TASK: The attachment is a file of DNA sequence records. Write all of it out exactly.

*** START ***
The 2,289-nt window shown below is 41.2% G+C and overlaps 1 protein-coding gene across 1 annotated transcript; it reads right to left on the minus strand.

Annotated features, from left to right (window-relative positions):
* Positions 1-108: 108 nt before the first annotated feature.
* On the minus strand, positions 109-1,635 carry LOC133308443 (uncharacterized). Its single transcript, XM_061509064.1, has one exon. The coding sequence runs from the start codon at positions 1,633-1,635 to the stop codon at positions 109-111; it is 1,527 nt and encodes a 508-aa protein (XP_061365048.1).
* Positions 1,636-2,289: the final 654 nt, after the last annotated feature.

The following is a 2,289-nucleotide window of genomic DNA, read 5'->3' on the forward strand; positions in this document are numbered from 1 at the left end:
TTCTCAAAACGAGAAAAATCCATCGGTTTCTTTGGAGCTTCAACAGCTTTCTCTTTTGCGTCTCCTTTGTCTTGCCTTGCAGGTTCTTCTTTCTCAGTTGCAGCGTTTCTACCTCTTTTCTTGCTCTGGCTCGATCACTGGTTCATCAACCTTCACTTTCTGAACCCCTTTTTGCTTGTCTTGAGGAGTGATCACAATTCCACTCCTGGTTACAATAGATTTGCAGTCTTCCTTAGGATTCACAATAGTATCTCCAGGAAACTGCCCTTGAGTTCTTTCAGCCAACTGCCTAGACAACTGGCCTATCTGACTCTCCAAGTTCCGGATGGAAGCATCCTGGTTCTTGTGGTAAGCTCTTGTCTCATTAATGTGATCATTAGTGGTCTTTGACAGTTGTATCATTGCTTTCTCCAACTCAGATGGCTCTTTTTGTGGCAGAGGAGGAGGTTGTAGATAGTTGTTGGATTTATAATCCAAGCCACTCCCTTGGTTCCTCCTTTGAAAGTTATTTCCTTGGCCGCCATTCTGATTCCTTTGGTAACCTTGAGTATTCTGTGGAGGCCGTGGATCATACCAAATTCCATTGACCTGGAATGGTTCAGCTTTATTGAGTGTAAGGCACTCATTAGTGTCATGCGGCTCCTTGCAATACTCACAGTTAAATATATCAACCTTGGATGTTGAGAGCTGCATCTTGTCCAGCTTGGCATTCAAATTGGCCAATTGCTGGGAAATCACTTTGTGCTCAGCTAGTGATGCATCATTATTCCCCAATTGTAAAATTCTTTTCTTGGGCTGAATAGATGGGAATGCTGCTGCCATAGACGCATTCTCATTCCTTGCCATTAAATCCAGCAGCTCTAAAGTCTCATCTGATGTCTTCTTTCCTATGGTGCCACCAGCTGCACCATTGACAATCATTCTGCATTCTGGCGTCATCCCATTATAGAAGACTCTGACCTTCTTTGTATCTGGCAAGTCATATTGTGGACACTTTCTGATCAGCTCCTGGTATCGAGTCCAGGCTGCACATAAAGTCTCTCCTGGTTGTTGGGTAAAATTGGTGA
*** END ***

The 2,289-nt window shown below is 41.2% G+C and overlaps 1 protein-coding gene across 1 annotated transcript; it reads right to left on the minus strand.

Annotated features, from left to right (window-relative positions):
* Positions 1-108: 108 nt before the first annotated feature.
* On the minus strand, positions 109-1,635 carry LOC133308443 (uncharacterized). Its single transcript, XM_061509064.1, has one exon. The coding sequence runs from the start codon at positions 1,633-1,635 to the stop codon at positions 109-111; it is 1,527 nt and encodes a 508-aa protein (XP_061365048.1).
* Positions 1,636-2,289: the final 654 nt, after the last annotated feature.

The following is a 2,289-nucleotide window of genomic DNA, read 5'->3' on the forward strand; positions in this document are numbered from 1 at the left end:
TTCTCAAAACGAGAAAAATCCATCGGTTTCTTTGGAGCTTCAACAGCTTTCTCTTTTGCGTCTCCTTTGTCTTGCCTTGCAGGTTCTTCTTTCTCAGTTGCAGCGTTTCTACCTCTTTTCTTGCTCTGGCTCGATCACTGGTTCATCAACCTTCACTTTCTGAACCCCTTTTTGCTTGTCTTGAGGAGTGATCACAATTCCACTCCTGGTTACAATAGATTTGCAGTCTTCCTTAGGATTCACAATAGTATCTCCAGGAAACTGCCCTTGAGTTCTTTCAGCCAACTGCCTAGACAACTGGCCTATCTGACTCTCCAAGTTCCGGATGGAAGCATCCTGGTTCTTGTGGTAAGCTCTTGTCTCATTAATGTGATCATTAGTGGTCTTTGACAGTTGTATCATTGCTTTCTCCAACTCAGATGGCTCTTTTTGTGGCAGAGGAGGAGGTTGTAGATAGTTGTTGGATTTATAATCCAAGCCACTCCCTTGGTTCCTCCTTTGAAAGTTATTTCCTTGGCCGCCATTCTGATTCCTTTGGTAACCTTGAGTATTCTGTGGAGGCCGTGGATCATACCAAATTCCATTGACCTGGAATGGTTCAGCTTTATTGAGTGTAAGGCACTCATTAGTGTCATGCGGCTCCTTGCAATACTCACAGTTAAATATATCAACCTTGGATGTTGAGAGCTGCATCTTGTCCAGCTTGGCATTCAAATTGGCCAATTGCTGGGAAATCACTTTGTGCTCAGCTAGTGATGCATCATTATTCCCCAATTGTAAAATTCTTTTCTTGGGCTGAATAGATGGGAATGCTGCTGCCATAGACGCATTCTCATTCCTTGCCATTAAATCCAGCAGCTCTAAAGTCTCATCTGATGTCTTCTTTCCTATGGTGCCACCAGCTGCACCATTGACAATCATTCTGCATTCTGGCGTCATCCCATTATAGAAGACTCTGACCTTCTTTGTATCTGGCAAGTCATATTGTGGACACTTTCTGATCAGCTCCTGGTATCGAGTCCAGGCTGCACATAAAGTCTCTCCTGGTTGTTGGGTAAAATTGGTGA